Most of the mass imported from Earth is nuclear generators and building material for the greenhouses. Meanwhile most colonists are farmers, explorers or researchers. The farmers are replaced by robots and the explorers may be replaced too, with robots bringing material for researchers to study. This leaves most colonists unemployed. The solution is to put these people to work building infrastructure for the million inhabitants ultimately expected, and to make materials for the greenhouses from Martian material. The bladders are plastic derived from petroleum and so must be imported from Earth, but the Kevlar fibers can be replaced by fiberglass fibers made from Martian sand. Sand can also be used to make fiberglass or aerogel insulation. Importing machines to make these materials will be less expensive than importing the materials themselves. Much of the mass from Earth is the nuclear generators so improvements to these are very important too. Perhaps many of the parts can be made on Mars.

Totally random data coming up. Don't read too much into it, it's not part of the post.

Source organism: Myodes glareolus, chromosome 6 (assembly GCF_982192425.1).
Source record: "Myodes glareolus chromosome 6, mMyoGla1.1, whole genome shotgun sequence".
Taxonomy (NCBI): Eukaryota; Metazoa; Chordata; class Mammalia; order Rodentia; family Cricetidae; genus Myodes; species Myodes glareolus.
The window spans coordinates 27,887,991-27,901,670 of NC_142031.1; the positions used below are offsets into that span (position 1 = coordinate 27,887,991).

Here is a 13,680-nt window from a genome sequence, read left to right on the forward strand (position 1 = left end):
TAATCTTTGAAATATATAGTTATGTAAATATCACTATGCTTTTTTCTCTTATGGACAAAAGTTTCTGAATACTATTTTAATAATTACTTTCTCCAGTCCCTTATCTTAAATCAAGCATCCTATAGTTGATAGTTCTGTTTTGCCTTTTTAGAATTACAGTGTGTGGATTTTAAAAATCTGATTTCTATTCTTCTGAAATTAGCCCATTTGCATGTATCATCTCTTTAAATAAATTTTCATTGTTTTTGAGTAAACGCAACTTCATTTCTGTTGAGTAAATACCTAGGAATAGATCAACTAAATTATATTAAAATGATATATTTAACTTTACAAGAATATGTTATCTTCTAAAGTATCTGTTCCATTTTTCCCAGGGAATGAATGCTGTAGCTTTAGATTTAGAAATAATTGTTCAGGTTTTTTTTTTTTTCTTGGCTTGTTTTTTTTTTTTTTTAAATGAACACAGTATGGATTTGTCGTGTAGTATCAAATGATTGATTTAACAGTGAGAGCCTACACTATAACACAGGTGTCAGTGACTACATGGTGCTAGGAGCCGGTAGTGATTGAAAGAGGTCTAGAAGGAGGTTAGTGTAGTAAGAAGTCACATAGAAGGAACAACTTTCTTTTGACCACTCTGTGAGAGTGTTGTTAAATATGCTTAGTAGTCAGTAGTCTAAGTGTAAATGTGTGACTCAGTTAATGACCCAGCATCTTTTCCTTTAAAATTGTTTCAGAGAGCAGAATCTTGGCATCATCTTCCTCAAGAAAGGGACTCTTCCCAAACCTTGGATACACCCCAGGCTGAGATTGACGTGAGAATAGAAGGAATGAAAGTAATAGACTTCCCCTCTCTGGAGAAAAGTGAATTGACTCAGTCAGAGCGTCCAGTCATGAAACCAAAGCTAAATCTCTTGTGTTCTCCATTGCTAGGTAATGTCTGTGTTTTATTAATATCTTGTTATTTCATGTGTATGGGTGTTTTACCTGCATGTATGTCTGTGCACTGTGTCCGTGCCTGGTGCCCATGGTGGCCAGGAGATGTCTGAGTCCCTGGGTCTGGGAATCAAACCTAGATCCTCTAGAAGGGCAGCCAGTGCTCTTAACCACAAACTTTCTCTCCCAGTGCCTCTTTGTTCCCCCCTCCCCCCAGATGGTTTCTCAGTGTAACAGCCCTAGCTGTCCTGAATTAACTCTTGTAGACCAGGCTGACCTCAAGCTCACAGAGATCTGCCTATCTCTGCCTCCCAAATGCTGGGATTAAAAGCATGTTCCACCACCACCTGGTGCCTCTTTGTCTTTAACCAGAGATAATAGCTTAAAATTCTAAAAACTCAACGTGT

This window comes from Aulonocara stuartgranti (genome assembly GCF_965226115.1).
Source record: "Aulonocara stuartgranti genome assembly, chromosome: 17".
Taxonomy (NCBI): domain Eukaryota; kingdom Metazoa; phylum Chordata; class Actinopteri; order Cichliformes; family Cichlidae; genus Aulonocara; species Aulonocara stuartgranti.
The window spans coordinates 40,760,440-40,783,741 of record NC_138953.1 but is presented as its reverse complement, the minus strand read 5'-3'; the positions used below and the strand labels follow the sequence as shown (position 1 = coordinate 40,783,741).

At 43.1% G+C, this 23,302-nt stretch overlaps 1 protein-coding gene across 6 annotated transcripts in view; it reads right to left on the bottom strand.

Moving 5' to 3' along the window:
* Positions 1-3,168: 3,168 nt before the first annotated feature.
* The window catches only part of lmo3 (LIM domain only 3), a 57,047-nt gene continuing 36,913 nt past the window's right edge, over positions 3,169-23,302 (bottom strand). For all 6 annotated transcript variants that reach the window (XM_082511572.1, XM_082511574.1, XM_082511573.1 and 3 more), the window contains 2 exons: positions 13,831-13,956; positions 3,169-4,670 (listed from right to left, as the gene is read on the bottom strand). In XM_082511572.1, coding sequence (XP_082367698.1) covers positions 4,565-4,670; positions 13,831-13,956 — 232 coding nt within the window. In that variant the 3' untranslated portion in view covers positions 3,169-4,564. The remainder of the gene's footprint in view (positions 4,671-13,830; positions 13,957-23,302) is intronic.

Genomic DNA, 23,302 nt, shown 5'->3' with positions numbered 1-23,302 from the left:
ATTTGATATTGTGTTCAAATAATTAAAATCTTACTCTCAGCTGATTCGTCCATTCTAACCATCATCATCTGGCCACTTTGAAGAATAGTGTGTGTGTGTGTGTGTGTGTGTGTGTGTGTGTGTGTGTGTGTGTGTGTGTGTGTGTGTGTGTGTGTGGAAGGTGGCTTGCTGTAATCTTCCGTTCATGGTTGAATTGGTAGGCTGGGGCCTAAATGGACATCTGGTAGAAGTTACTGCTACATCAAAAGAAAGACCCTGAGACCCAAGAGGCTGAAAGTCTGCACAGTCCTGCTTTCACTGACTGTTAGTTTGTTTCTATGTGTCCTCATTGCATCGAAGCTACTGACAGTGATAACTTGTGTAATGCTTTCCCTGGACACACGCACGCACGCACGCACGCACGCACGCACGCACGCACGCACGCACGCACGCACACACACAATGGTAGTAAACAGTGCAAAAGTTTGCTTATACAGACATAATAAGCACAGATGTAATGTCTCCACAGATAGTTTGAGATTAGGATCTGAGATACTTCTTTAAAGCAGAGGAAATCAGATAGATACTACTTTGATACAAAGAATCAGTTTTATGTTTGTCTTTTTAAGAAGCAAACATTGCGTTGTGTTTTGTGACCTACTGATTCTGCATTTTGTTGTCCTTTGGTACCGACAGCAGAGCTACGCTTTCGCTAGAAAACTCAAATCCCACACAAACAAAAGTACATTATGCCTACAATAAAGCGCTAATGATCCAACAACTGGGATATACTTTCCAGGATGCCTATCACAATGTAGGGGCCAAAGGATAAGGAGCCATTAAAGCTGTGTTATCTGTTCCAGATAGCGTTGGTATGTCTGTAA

Thus the colonists go from farming and exploring to building and manufacturing, and as more arrive they are employed the same way. Ultimately the colony is completed and the colonists will have nothing to do, so they may work at terraforming. Terraforming Mars is hard because there is no known source of nitrogen or carbon dioxide to stabilize the atmosphere, and a pure oxygen atmosphere is dangerous in case of fire, but if a source of non-reactive gases is found then the colonists can become terraformers.

It is suggested that a good subject for investigation would be the manufacture of insulation and structural material for the greenhouses and other structures, and the heavy parts of the generators. Detailed thermal analysis of greenhouse thermal performance in dust storms is also relevant, as is the maximum duration of the storms.

Mars’ atmosphere is CO2. Many plants on Earth grow faster in higher densities of CO2. If the plants grow faster then fewer greenhouses would be needed, saving money on imports from Earth. Sunlight can be concentrated to more than Earth normal too. It is assumed that Earth-normal insolation is provided, since Earth plants are evolved for that. But would plants grow faster with more light? What if they were provided with both more CO2 and sunlight? It would be interesting to find out.